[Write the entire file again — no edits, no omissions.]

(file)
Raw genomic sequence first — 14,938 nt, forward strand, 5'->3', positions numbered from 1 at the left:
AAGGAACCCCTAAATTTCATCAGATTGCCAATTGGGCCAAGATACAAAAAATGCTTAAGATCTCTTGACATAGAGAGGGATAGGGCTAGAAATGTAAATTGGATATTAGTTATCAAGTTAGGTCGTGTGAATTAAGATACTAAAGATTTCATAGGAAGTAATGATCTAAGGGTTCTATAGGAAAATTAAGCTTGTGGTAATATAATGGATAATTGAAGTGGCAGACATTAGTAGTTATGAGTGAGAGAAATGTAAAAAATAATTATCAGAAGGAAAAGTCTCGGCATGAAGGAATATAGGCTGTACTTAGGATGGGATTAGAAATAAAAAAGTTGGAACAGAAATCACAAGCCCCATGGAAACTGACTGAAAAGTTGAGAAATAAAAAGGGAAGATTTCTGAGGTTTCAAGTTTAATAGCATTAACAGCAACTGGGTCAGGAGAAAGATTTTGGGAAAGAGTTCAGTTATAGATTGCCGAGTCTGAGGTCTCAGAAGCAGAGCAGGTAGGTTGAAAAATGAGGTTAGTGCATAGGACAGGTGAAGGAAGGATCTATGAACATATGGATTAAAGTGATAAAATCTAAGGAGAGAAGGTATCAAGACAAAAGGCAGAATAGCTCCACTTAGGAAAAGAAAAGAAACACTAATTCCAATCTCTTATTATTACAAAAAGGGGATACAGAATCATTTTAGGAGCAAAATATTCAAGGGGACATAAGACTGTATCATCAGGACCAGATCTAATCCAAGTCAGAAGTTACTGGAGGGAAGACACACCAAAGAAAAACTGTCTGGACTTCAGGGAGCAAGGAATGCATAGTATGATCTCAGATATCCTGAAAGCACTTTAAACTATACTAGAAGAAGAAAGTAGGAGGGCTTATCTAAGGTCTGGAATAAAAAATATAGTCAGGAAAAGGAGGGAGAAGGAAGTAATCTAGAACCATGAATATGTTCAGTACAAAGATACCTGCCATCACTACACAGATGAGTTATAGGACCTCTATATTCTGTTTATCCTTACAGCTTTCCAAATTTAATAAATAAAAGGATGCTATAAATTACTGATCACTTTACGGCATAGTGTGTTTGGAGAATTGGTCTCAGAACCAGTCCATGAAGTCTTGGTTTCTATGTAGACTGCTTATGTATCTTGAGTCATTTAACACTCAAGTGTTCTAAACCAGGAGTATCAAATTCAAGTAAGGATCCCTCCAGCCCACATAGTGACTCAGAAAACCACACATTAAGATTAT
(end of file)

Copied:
Raw genomic sequence first — 14,938 nt, forward strand, 5'->3', positions numbered from 1 at the left:
AAGGAACCCCTAAATTTCATCAGATTGCCAATTGGGCCAAGATACAAAAAATGCTTAAGATCTCTTGACATAGAGAGGGATAGGGCTAGAAATGTAAATTGGATATTAGTTATCAAGTTAGGTCGTGTGAATTAAGATACTAAAGATTTCATAGGAAGTAATGATCTAAGGGTTCTATAGGAAAATTAAGCTTGTGGTAATATAATGGATAATTGAAGTGGCAGACATTAGTAGTTATGAGTGAGAGAAATGTAAAAAATAATTATCAGAAGGAAAAGTCTCGGCATGAAGGAATATAGGCTGTACTTAGGATGGGATTAGAAATAAAAAAGTTGGAACAGAAATCACAAGCCCCATGGAAACTGACTGAAAAGTTGAGAAATAAAAAGGGAAGATTTCTGAGGTTTCAAGTTTAATAGCATTAACAGCAACTGGGTCAGGAGAAAGATTTTGGGAAAGAGTTCAGTTATAGATTGCCGAGTCTGAGGTCTCAGAAGCAGAGCAGGTAGGTTGAAAAATGAGGTTAGTGCATAGGACAGGTGAAGGAAGGATCTATGAACATATGGATTAAAGTGATAAAATCTAAGGAGAGAAGGTATCAAGACAAAAGGCAGAATAGCTCCACTTAGGAAAAGAAAAGAAACACTAATTCCAATCTCTTATTATTACAAAAAGGGGATACAGAATCATTTTAGGAGCAAAATATTCAAGGGGACATAAGACTGTATCATCAGGACCAGATCTAATCCAAGTCAGAAGTTACTGGAGGGAAGACACACCAAAGAAAAACTGTCTGGACTTCAGGGAGCAAGGAATGCATAGTATGATCTCAGATATCCTGAAAGCACTTTAAACTATACTAGAAGAAGAAAGTAGGAGGGCTTATCTAAGGTCTGGAATAAAAAATATAGTCAGGAAAAGGAGGGAGAAGGAAGTAATCTAGAACCATGAATATGTTCAGTACAAAGATACCTGCCATCACTACACAGATGAGTTATAGGACCTCTATATTCTGTTTATCCTTACAGCTTTCCAAATTTAATAAATAAAAGGATGCTATAAATTACTGATCACTTTACGGCATAGTGTGTTTGGAGAATTGGTCTCAGAACCAGTCCATGAAGTCTTGGTTTCTATGTAGACTGCTTATGTATCTTGAGTCATTTAACACTCAAGTGTTCTAAACCAGGAGTATCAAATTCAAGTAAGGATCCCTCCAGCCCACATAGTGACTCAGAAAACCACACATTAAGATTAT